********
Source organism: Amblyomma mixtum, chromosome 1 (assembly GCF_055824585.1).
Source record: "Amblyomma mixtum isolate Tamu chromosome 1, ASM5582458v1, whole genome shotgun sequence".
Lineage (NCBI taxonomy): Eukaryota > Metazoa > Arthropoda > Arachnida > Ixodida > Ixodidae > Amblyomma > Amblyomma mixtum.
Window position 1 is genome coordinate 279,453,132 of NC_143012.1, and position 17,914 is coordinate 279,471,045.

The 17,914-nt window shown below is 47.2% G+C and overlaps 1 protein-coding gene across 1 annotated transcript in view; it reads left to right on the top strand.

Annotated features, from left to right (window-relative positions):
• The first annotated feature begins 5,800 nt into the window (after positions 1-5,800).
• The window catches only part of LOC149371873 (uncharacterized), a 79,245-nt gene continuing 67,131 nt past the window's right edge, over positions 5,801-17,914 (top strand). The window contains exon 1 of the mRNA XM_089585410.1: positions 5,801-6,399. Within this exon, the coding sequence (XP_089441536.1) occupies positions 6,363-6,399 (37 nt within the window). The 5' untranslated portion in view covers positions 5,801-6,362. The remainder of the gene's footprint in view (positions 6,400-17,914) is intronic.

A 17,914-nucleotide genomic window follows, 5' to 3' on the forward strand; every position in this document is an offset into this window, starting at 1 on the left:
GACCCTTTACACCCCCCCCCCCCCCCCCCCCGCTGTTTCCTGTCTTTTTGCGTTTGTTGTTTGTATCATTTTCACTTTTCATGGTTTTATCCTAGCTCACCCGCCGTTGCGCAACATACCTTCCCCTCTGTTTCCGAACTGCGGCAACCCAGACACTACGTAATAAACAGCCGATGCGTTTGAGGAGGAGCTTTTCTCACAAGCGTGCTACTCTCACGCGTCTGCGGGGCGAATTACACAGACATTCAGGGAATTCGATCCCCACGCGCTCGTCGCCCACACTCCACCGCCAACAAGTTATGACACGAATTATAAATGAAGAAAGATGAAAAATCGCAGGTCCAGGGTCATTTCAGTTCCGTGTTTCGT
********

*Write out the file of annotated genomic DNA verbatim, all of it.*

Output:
Source organism: Amblyomma mixtum, chromosome 1 (assembly GCF_055824585.1).
Source record: "Amblyomma mixtum isolate Tamu chromosome 1, ASM5582458v1, whole genome shotgun sequence".
Lineage (NCBI taxonomy): Eukaryota > Metazoa > Arthropoda > Arachnida > Ixodida > Ixodidae > Amblyomma > Amblyomma mixtum.
Window position 1 is genome coordinate 279,453,132 of NC_143012.1, and position 17,914 is coordinate 279,471,045.

The 17,914-nt window shown below is 47.2% G+C and overlaps 1 protein-coding gene across 1 annotated transcript in view; it reads left to right on the top strand.

Annotated features, from left to right (window-relative positions):
• The first annotated feature begins 5,800 nt into the window (after positions 1-5,800).
• The window catches only part of LOC149371873 (uncharacterized), a 79,245-nt gene continuing 67,131 nt past the window's right edge, over positions 5,801-17,914 (top strand). The window contains exon 1 of the mRNA XM_089585410.1: positions 5,801-6,399. Within this exon, the coding sequence (XP_089441536.1) occupies positions 6,363-6,399 (37 nt within the window). The 5' untranslated portion in view covers positions 5,801-6,362. The remainder of the gene's footprint in view (positions 6,400-17,914) is intronic.

A 17,914-nucleotide genomic window follows, 5' to 3' on the forward strand; every position in this document is an offset into this window, starting at 1 on the left:
GACCCTTTACACCCCCCCCCCCCCCCCCCCCGCTGTTTCCTGTCTTTTTGCGTTTGTTGTTTGTATCATTTTCACTTTTCATGGTTTTATCCTAGCTCACCCGCCGTTGCGCAACATACCTTCCCCTCTGTTTCCGAACTGCGGCAACCCAGACACTACGTAATAAACAGCCGATGCGTTTGAGGAGGAGCTTTTCTCACAAGCGTGCTACTCTCACGCGTCTGCGGGGCGAATTACACAGACATTCAGGGAATTCGATCCCCACGCGCTCGTCGCCCACACTCCACCGCCAACAAGTTATGACACGAATTATAAATGAAGAAAGATGAAAAATCGCAGGTCCAGGGTCATTTCAGTTCCGTGTTTCGT